We live in a fast-changing world –
One in which digital innovation evolves at a dizzying speed and opens up seemingly endless opportunities.
But to make the most of that potential, we must ensure that change happens in a way that upholds our fundamental rights.
Rights that belong to all of us –
Every woman, every man and, yes, every child.
The covid-19 pandemic has put into sharp contrast some particular aspects of that challenge.
Many school-age students in Europe have spent long periods of time at home, distance learning.
This has meant more time spent online.
On the upside, the rise of digital technology means that they can still attend classes and complete assignments:
Something that would have been impossible before recent times.
But still it poses some important challenges for us.
We all know that that hate speech, bullying and cybercrime – including sexual exploitation and sexual abuse – exist online.
And the terrible and lasting harm that these do.
There is also significant evidence that cyber harassment and cybercrime accelerated during recent lockdowns, and that children have been targeted as never before.
Action is required to protect their well-being – and the Council of Europe is playing its role.
Earlier this year, member states endorsed our Secretary General’s new Strategic Framework of the Council of Europe.
Among its priorities are:
- Further efforts in the fight against the sexual exploitation and sexual abuse of children;
- Combatting cybercrime;
- And responding to Artificial Intelligence and the broader impact of digital transformation, and the use of new technologies.
So, the determination to act is clear, and many of the tools are already at hand.
Our recommendation on developing and promoting digital citizenship education will help governments to empower and protect young people in their online activities.
Our Lanzarote Convention helps them protect children against sexual exploitation and sexual abuse in every environment;
And its monitoring committee issued a statement early in the pandemic aimed at helping authorities to prevent and respond to sexual abuse and exploitation at all times, everywhere.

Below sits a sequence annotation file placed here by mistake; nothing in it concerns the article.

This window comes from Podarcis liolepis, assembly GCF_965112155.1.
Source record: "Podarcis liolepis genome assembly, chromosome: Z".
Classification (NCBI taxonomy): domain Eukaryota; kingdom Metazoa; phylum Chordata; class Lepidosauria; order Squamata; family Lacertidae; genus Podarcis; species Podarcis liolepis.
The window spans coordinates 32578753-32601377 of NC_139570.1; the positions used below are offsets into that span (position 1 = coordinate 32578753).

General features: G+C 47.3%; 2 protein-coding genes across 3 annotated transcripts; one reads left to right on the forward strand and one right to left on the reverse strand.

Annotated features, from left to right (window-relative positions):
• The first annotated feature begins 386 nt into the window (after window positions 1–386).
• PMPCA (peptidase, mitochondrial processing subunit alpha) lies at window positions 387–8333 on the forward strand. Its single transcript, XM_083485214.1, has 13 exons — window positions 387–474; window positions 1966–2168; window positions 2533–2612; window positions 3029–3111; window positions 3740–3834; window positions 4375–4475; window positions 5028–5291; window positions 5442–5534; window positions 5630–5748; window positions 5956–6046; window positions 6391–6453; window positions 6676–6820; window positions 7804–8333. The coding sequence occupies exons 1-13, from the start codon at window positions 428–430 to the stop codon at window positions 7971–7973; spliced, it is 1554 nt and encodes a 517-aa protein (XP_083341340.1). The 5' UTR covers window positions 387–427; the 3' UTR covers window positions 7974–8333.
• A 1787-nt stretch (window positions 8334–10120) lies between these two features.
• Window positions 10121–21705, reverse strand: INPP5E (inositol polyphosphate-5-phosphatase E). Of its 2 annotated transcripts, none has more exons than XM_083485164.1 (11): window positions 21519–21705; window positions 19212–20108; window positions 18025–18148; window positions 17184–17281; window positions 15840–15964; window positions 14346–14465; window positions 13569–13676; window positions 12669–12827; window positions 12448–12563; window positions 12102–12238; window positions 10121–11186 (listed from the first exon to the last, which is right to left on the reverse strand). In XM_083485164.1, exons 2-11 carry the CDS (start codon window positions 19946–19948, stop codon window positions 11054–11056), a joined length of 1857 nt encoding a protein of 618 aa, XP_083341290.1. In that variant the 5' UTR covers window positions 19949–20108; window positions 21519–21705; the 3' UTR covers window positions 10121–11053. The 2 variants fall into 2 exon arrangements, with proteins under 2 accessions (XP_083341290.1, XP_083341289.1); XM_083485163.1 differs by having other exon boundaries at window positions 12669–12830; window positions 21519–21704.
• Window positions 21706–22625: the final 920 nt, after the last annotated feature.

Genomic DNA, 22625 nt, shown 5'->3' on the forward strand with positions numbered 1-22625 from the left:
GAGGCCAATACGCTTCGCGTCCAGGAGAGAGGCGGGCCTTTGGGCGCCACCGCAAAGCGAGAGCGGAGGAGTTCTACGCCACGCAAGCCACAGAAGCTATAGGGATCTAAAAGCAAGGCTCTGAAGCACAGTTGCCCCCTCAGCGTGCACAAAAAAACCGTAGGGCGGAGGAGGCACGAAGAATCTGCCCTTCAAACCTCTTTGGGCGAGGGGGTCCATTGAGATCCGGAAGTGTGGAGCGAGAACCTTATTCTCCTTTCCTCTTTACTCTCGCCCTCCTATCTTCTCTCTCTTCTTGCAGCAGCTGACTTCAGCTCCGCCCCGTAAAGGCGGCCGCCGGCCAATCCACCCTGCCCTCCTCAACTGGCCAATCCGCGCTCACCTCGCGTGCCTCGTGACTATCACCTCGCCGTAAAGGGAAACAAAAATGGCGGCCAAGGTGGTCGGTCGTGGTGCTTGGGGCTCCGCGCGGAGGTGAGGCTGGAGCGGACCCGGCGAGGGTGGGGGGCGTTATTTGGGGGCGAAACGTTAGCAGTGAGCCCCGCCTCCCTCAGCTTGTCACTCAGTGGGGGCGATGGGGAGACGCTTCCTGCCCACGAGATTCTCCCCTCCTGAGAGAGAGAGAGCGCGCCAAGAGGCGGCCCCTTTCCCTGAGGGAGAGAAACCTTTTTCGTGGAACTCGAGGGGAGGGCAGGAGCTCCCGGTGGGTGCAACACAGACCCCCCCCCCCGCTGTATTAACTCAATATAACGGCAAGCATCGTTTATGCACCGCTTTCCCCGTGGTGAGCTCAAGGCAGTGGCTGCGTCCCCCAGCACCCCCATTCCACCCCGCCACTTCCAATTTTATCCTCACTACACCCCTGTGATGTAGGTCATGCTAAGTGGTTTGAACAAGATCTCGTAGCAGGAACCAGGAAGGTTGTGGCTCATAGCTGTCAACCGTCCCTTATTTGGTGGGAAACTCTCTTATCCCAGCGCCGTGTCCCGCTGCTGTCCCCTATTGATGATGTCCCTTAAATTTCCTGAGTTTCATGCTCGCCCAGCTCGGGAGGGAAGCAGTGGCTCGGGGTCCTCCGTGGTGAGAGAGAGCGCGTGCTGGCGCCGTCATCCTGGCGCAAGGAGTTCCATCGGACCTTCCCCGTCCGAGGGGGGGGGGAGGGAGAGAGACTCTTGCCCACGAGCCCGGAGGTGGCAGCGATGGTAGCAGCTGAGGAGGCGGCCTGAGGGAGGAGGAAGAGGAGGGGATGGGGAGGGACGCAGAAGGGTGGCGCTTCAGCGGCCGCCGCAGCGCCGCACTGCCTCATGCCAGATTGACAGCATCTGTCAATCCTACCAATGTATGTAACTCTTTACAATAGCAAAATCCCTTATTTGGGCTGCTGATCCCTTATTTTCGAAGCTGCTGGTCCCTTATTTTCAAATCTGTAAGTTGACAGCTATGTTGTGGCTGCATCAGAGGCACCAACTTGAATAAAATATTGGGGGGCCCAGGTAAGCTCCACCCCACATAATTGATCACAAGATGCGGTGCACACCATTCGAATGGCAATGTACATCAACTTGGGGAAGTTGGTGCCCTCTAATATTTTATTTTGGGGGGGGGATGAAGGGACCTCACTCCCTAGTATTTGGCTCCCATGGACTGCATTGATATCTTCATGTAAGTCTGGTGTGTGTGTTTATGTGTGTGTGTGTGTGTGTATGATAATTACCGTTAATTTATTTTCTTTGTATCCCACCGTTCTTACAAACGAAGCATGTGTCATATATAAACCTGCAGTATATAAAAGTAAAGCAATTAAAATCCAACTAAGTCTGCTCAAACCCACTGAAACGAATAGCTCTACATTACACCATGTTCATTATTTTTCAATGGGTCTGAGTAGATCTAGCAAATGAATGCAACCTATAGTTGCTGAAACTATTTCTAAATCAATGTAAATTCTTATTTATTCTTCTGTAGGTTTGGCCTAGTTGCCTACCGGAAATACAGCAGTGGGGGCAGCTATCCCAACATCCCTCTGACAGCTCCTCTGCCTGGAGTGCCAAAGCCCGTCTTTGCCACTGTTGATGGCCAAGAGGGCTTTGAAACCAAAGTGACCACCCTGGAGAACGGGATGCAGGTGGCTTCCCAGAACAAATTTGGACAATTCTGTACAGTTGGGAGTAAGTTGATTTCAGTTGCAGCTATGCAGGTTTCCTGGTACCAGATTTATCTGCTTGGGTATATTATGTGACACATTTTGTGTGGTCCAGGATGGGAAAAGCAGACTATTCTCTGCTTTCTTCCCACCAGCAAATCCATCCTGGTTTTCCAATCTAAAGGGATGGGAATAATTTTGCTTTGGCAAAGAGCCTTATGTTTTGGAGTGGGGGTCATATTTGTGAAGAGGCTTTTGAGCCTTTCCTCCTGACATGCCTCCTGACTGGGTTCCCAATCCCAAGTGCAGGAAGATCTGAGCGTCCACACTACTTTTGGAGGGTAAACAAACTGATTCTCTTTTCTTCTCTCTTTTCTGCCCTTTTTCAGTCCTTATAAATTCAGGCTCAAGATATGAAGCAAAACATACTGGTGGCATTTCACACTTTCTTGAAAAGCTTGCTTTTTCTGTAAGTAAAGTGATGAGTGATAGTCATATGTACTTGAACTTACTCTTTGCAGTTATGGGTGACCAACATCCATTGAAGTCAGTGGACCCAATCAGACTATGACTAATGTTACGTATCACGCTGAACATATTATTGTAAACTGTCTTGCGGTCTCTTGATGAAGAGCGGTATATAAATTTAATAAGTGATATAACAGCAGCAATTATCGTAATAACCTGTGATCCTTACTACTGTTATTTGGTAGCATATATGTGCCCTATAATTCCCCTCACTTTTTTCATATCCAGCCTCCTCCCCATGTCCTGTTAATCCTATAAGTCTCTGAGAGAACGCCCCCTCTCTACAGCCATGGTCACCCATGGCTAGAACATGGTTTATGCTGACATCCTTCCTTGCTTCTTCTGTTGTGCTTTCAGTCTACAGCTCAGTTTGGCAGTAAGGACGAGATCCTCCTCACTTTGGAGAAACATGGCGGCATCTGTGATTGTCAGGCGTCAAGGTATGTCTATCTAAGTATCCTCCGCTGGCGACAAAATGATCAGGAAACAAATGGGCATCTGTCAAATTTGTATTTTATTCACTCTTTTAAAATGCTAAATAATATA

It also issued a call for partners to share information on the problems that they were experiencing in safeguarding children, and what initiatives they were taking in light of this.
I very much look forward to the evaluation of those measures and to hearing more about whether new support mechanisms might be appropriate.
Similarly, work on the issue of child self-generated sexual images and videos is vital.
Regrettably these images are increasingly common among young people, cause deep distress, and ultimately destroy a person’s self esteem and pride.
This is why the Lanzarote Committee’s second monitoring round is paying specific attention to how this problem can be dealt with.
More broadly, the digital environment is already a clear priority within the current Council of Europe’s Strategy for the Rights of the Child:
A Strategy that has generated more than 300 activities and has inspired a range of tools, handbooks and guidelines for parents, educators and policy-makers – and for children themselves.
The new Strategy, which will come into effect next year, will also address specifically the issues around children’s access to technology, and how to use it safely.
Lastly, the Council of Europe’s expanding partnership with internet companies aims to protect freedom of information while promoting education and fighting cybercrime.
This is important.
At the same time, our Committee of Ministers has made a number of recommendations calling on governments, internet intermediaries and others to respect, protect and fulfil the rights of children in the digital environment –
But having a working relationship with the companies themselves is essential to building trust and understanding and paving the way to future progress.
The covid-19 pandemic has also shone a light on other issues that must be addressed.
For example, on the need to protect children’s personal privacy and data when they are on the internet and using online products and services:
A matter covered not only by our Data Protection Convention – Convention 108 – but also by a Committee of Ministers Declaration last April and certainly also the Guidelines on Children’s Data Protection in an Educational Setting, adopted less than a year ago.
In addition, we must not lose sight of the reality that lack of access to digital education and technical equipment has hit some groups particularly hard during the public health crisis.
Poorer children, migrants, those from national minorities or who are living with a disability or are deprived of their liberty –
These groups and others have often lagged behind in terms of access to online learning –
And this threatens to engrain inequality more deeply:
Something that we must work to prevent.
Dear friends, today’s digital world provides children with a horizon crowded with possibility.
But it is right that we reflect on the dangers that this entails and that we do what is possible to address them.
Hungary has long prioritised children’s rights, so it is no surprise – but very much welcome – that its authorities have organised this important conference as part of the country’s presidency of our Committee of Ministers.
There are 150 million children in Europe today.
Their welfare must be our priority, - online, offline -and at all times.
I say this as the Deputy Secretary General in the Council of Europe, but also as a father and grandfather.
I now very much look forward to hearing your ideas about how we can build a better, safer future for them.
Thank you for your attention.